This site is intended for health professionals only

NHS 65th Birthday: Get with the times!

Today the NHS is 65 years old! Happy birthday! A celebration?

Or should we just acknowledge the date with a fond nod to the brilliant birth of an ideal? The original vision and principle was fantastic and brave and gave security to those without the means to pay for care if they became ill or injured. What was not to like about it?

But has the NHS lived up to the ambitious vision? 1948 was a very different world.   

What defines 'health' now has changed from that of 65 years ago. We live in a different culture.  People were grateful for the care they received but today many expect or demand healthcare for their contributions.  Life expectancy was lower and we have achieved more added years but not necessarily a better 'life'. Scientific and technological healthcare advances have changed how we view the world but we face considerably more moral and ethical dilemmas as a society.

Nurses and doctors were well respected, trustworthy and advocates for their patients but recent surveys suggest we would not trust some hospitals with the care of our family or friends. The NHS is now big media bait open to criticism: advocating it as a 'national' service - not an 'international' service that should care for the sick not the lifestyle habits of the well.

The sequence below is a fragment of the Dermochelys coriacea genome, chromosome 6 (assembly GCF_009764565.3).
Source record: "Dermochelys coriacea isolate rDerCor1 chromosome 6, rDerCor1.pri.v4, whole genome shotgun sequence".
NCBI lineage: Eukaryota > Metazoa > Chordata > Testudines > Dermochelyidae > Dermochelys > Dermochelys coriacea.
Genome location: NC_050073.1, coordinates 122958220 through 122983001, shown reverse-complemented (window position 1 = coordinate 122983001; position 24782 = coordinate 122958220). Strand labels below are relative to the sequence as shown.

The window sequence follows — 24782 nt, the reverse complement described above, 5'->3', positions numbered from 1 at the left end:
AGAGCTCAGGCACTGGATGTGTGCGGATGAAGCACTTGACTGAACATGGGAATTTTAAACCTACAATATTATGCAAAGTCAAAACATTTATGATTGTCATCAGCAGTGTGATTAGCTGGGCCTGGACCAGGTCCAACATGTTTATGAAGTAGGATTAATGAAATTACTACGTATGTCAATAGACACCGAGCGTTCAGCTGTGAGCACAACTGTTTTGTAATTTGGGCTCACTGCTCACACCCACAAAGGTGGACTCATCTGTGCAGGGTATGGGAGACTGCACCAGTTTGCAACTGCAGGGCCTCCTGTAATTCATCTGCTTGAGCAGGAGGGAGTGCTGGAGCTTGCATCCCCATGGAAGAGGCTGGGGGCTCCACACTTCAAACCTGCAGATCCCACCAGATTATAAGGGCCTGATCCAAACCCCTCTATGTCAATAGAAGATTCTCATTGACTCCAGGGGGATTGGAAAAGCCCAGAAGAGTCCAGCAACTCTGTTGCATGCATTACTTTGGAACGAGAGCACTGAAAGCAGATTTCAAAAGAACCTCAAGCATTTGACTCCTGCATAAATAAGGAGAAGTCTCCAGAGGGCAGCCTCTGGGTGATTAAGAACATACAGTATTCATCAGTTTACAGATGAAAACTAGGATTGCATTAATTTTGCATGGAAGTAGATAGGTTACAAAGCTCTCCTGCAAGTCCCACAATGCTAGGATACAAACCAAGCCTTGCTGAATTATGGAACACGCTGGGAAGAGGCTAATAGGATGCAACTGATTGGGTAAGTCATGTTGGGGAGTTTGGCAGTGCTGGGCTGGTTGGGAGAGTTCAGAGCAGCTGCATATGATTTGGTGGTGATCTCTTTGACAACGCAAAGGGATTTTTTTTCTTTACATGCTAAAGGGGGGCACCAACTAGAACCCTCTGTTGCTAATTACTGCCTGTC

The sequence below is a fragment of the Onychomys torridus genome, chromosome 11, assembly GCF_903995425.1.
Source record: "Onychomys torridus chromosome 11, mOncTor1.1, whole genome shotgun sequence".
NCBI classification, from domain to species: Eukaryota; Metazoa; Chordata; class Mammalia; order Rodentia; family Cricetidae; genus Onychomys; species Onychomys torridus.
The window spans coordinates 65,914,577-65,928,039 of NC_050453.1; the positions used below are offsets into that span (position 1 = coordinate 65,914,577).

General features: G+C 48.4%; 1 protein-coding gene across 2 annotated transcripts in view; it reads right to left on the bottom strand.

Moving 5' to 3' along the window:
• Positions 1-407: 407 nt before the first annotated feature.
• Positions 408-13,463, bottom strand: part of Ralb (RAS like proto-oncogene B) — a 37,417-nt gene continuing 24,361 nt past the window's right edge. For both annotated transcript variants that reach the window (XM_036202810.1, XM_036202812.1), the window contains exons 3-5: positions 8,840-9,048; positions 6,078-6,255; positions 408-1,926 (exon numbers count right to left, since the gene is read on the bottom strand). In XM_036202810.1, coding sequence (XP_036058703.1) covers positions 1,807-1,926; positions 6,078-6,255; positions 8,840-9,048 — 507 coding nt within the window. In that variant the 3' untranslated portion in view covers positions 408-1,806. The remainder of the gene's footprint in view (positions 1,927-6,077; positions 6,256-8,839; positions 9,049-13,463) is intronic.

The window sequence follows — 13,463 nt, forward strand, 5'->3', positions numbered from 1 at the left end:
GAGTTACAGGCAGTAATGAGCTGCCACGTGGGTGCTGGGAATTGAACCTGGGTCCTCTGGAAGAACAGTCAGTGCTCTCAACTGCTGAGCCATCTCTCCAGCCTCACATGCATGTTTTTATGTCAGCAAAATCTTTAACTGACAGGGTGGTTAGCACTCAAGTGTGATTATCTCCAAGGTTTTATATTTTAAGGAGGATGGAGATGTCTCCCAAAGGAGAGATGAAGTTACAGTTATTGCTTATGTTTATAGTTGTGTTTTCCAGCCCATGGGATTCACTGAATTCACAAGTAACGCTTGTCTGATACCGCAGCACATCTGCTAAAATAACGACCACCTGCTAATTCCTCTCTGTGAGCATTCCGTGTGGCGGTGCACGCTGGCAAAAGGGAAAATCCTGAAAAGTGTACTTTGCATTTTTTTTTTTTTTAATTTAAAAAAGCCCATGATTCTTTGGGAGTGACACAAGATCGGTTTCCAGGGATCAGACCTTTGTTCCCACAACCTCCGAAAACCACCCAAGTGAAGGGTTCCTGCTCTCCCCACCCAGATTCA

Today evidence indicates that poor health can often be attributed to poor lifestyle choices - should, or can, the NHS continue to pick up the tab? We need to balance the NHS books better and make some uncomfortable decisions. NHS funding is not enough to provide the quantity and quality of healthcare the politicians have promised.  Should GPs charge a consulting fee to discourage the huge number of DNAs and the frequent abusers of a primary HEALTH service? Can or should we separate social or health needs - what is poor housing, substance abuse or domestic violence? Are continence, hygiene and nutrition social needs that impact on the health of the individual?  There are suggestions we should contribute additionally and directly to our consultations, investigations, medicines and hospital meals and laundry - would we be more caring of ourselves if we had to?   

On its 65th birthday, the NHS is unwell and the signs and symptoms are considered endlessly by the great and the good, hoping to establish a diagnosis.  It has been worked too hard, with inadequate resources and politically bruised and publically abused.  It is physically suffering, mentally tired and socially tarnished.   Yes, it is venerated but needs to change with the times to survive.  With a worldwide reputation for excellence and accessibility threatened, it needs treatment - and fast.   

As a tax payer and a user, what is your solution?

A full version of this article will be available in your next issue of Nursing in Practice, through your doors in the next three weeks. To apply for a free subscription to Nursing in Practice, click here